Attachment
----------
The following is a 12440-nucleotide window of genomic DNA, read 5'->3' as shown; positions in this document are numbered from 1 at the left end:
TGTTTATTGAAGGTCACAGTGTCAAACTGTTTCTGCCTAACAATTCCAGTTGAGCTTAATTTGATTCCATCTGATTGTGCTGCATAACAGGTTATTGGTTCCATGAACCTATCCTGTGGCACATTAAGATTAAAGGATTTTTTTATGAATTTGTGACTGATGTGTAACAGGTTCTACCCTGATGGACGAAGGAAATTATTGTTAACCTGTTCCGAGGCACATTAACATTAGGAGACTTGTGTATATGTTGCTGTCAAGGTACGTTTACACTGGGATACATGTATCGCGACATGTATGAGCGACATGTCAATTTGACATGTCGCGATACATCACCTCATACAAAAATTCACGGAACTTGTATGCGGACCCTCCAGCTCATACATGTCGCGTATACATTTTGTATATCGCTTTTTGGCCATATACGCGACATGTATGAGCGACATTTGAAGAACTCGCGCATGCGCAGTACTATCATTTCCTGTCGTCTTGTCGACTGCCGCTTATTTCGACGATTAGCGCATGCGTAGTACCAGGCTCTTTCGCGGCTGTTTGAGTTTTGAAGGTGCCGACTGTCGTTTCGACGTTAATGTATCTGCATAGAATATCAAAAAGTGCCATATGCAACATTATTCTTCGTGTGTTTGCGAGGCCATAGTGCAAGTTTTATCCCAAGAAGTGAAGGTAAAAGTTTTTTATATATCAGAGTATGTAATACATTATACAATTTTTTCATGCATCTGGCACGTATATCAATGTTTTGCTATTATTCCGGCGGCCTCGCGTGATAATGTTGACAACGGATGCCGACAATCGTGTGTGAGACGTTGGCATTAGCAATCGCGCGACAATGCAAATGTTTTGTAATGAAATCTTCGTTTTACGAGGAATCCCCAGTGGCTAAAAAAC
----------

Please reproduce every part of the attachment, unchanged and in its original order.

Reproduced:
The following is a 12440-nucleotide window of genomic DNA, read 5'->3' as shown; positions in this document are numbered from 1 at the left end:
TGTTTATTGAAGGTCACAGTGTCAAACTGTTTCTGCCTAACAATTCCAGTTGAGCTTAATTTGATTCCATCTGATTGTGCTGCATAACAGGTTATTGGTTCCATGAACCTATCCTGTGGCACATTAAGATTAAAGGATTTTTTTATGAATTTGTGACTGATGTGTAACAGGTTCTACCCTGATGGACGAAGGAAATTATTGTTAACCTGTTCCGAGGCACATTAACATTAGGAGACTTGTGTATATGTTGCTGTCAAGGTACGTTTACACTGGGATACATGTATCGCGACATGTATGAGCGACATGTCAATTTGACATGTCGCGATACATCACCTCATACAAAAATTCACGGAACTTGTATGCGGACCCTCCAGCTCATACATGTCGCGTATACATTTTGTATATCGCTTTTTGGCCATATACGCGACATGTATGAGCGACATTTGAAGAACTCGCGCATGCGCAGTACTATCATTTCCTGTCGTCTTGTCGACTGCCGCTTATTTCGACGATTAGCGCATGCGTAGTACCAGGCTCTTTCGCGGCTGTTTGAGTTTTGAAGGTGCCGACTGTCGTTTCGACGTTAATGTATCTGCATAGAATATCAAAAAGTGCCATATGCAACATTATTCTTCGTGTGTTTGCGAGGCCATAGTGCAAGTTTTATCCCAAGAAGTGAAGGTAAAAGTTTTTTATATATCAGAGTATGTAATACATTATACAATTTTTTCATGCATCTGGCACGTATATCAATGTTTTGCTATTATTCCGGCGGCCTCGCGTGATAATGTTGACAACGGATGCCGACAATCGTGTGTGAGACGTTGGCATTAGCAATCGCGCGACAATGCAAATGTTTTGTAATGAAATCTTCGTTTTACGAGGAATCCCCAGTGGCTAAAAAAC